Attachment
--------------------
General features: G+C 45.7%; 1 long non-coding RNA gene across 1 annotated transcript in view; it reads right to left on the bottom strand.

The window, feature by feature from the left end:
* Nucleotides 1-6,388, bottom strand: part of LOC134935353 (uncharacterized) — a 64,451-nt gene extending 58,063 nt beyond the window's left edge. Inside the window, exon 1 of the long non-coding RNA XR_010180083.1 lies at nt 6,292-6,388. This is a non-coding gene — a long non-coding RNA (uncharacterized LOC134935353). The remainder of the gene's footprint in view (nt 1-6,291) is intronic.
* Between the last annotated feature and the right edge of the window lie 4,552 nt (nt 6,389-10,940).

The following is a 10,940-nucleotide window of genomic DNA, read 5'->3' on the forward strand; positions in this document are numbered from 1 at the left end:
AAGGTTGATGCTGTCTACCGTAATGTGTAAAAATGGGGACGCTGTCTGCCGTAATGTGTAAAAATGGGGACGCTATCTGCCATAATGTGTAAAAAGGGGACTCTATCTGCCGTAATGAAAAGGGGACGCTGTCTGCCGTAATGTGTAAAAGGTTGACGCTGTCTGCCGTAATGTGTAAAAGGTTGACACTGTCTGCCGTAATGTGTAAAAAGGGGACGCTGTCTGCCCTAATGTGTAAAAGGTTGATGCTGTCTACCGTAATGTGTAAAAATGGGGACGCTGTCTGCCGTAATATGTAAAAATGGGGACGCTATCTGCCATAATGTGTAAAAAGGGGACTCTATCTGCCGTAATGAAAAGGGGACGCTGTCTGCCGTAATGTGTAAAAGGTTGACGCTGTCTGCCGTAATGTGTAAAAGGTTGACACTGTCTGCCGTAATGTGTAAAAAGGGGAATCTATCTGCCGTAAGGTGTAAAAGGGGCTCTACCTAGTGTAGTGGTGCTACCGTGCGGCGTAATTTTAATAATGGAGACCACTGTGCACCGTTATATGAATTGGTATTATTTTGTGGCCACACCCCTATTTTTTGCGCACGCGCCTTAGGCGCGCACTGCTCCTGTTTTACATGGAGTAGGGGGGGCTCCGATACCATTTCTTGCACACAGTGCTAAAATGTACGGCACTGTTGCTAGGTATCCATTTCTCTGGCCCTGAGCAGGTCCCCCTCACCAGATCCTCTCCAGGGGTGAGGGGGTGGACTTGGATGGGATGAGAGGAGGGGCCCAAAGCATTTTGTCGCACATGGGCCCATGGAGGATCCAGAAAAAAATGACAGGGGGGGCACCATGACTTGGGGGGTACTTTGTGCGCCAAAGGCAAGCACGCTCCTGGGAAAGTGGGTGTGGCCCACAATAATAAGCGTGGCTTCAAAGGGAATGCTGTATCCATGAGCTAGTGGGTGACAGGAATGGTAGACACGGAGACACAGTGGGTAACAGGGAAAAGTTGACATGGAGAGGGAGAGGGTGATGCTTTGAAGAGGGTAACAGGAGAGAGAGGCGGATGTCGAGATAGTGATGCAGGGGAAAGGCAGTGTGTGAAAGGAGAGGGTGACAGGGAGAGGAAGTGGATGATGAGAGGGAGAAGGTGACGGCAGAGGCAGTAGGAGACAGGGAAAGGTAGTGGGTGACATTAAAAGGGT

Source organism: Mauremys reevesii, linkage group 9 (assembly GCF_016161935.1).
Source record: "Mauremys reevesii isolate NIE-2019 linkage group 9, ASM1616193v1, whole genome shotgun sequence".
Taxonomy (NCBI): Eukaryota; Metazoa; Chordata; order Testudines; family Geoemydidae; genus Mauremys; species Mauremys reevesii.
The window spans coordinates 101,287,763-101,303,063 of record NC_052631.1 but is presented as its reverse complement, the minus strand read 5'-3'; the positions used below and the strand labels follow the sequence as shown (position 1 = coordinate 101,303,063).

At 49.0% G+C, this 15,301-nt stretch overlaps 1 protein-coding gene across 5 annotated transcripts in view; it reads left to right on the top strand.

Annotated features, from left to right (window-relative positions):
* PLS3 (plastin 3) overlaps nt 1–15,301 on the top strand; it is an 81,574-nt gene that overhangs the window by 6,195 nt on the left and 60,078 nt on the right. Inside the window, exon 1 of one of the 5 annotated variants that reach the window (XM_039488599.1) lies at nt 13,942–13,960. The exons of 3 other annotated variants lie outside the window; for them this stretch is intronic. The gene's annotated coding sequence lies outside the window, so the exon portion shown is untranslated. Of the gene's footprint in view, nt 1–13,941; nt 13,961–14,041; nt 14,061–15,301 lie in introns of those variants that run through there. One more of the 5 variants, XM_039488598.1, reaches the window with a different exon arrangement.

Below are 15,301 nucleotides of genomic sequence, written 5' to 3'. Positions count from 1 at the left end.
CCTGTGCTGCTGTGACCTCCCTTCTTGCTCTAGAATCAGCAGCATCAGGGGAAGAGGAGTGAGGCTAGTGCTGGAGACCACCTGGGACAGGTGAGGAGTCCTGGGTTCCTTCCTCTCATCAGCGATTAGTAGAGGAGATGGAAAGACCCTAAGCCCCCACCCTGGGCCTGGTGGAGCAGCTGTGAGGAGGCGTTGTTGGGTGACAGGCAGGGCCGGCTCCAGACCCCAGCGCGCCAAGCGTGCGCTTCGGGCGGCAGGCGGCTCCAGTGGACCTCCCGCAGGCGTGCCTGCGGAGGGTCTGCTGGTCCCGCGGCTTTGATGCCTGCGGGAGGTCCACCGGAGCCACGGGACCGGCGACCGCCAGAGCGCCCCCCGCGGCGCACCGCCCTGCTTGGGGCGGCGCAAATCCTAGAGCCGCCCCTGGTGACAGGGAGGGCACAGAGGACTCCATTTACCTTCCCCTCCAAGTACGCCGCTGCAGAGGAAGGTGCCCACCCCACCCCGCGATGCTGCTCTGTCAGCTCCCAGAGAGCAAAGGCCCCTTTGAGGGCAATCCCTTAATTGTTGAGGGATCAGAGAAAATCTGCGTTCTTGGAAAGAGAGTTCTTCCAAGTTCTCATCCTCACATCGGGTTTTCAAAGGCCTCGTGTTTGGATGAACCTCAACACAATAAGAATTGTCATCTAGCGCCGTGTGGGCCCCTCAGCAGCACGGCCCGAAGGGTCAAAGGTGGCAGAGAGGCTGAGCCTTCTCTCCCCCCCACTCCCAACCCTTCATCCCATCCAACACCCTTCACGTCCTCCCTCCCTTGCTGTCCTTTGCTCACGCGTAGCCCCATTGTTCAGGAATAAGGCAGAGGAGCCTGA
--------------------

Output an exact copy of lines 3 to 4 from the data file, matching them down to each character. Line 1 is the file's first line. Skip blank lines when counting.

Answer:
* Nucleotides 1-6,388, bottom strand: part of LOC134935353 (uncharacterized) — a 64,451-nt gene extending 58,063 nt beyond the window's left edge. Inside the window, exon 1 of the long non-coding RNA XR_010180083.1 lies at nt 6,292-6,388. This is a non-coding gene — a long non-coding RNA (uncharacterized LOC134935353). The remainder of the gene's footprint in view (nt 1-6,291) is intronic.
* Between the last annotated feature and the right edge of the window lie 4,552 nt (nt 6,389-10,940).